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Making the Most of Baskets
Of all the items in common use by households across the globe, baskets must be among the most enduring. They provide an unbroken link that can be traced back as far as the times of such lost civilizations as those of the ancient Greeks and Romans. The flimsy remains of baskets have also been discovered in the tombs of ancient Egyptians, and it is reasonable to assume that they were being used by our ancestors centuries before that.
Baskets were originally designed purely for everyday use, for such humble tasks as storing utensil or food, and for fetching and carrying. Their widely varying styles, which we find so attractive today, grew out of practical need, their shapes evolving according to the particular use they were going to be put to. Baskets for loaves, for example, needed to be long and shallow, while baskets for storing rice or cooking paraphernalia needed to be narrow and deep.
Over the centuries, these basically mundane household objects took on entirely different roles. People began to recognize them for many uses other than those for which they were originally intended. And so they were pressed into many other roles, from the everydaysuch as storing newspapersto the fun, as receptacles for pretty flower arrangements, for pinecones, dried grasses and seedheads, or even for Christmas baubles.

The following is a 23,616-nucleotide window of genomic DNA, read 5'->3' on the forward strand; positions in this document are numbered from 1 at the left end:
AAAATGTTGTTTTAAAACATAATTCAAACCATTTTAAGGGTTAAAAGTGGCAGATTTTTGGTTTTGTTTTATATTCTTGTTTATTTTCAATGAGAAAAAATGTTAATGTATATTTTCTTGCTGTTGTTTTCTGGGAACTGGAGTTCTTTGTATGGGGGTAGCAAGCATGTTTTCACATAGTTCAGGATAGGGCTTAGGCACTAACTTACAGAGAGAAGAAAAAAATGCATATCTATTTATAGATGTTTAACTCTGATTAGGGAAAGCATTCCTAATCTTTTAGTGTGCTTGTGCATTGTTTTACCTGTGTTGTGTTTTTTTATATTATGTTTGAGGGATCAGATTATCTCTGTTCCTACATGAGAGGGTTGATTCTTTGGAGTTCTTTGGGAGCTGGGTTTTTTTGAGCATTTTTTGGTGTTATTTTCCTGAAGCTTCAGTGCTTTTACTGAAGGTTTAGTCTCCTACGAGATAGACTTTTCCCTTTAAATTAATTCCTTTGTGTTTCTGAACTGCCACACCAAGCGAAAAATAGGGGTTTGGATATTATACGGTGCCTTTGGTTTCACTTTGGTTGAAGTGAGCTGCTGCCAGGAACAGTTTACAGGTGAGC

We are lucky today in that we have a veritable United Nations of baskets available to us, imported from all over the world. So while our own country's baskets may be both attractive and beautifully made, we can still satisfy our desire for the unusual: after all, it is always fun to try something different.
Baskets as constructed from natural materials, whether it be willow, rush, rattan or plywood. As we become more aware of our threatened environment, this becomes a definite plus. We are happy to use something entirely natural, especially if it means banishing nonbiodegradable plastic containers to the rubbish heap of history.
Every household will have a basket or two somewhere, whether it is in day-to-day use or sitting forgotten in a corner. If yours are hidden away, now is the time to brush off the dust and turn your basket into something truly splendid, worthy of a prime position in your home, with the help and inspiration of the ideas contained in this book.
The glory of this is that it is so simple. There is no need to trek off to the store and spend a lot of money on equipment: instead, whatever you have to hand can be pressed into use either to decorate or else to fill your baskets. The key is improvisation. It is astonishing how something as plain and utilitarian as a shopping basket can be dressed up, with the help of a few ribbons or strands of ivy, to look unusual and special, worthy of being filled with something appealing.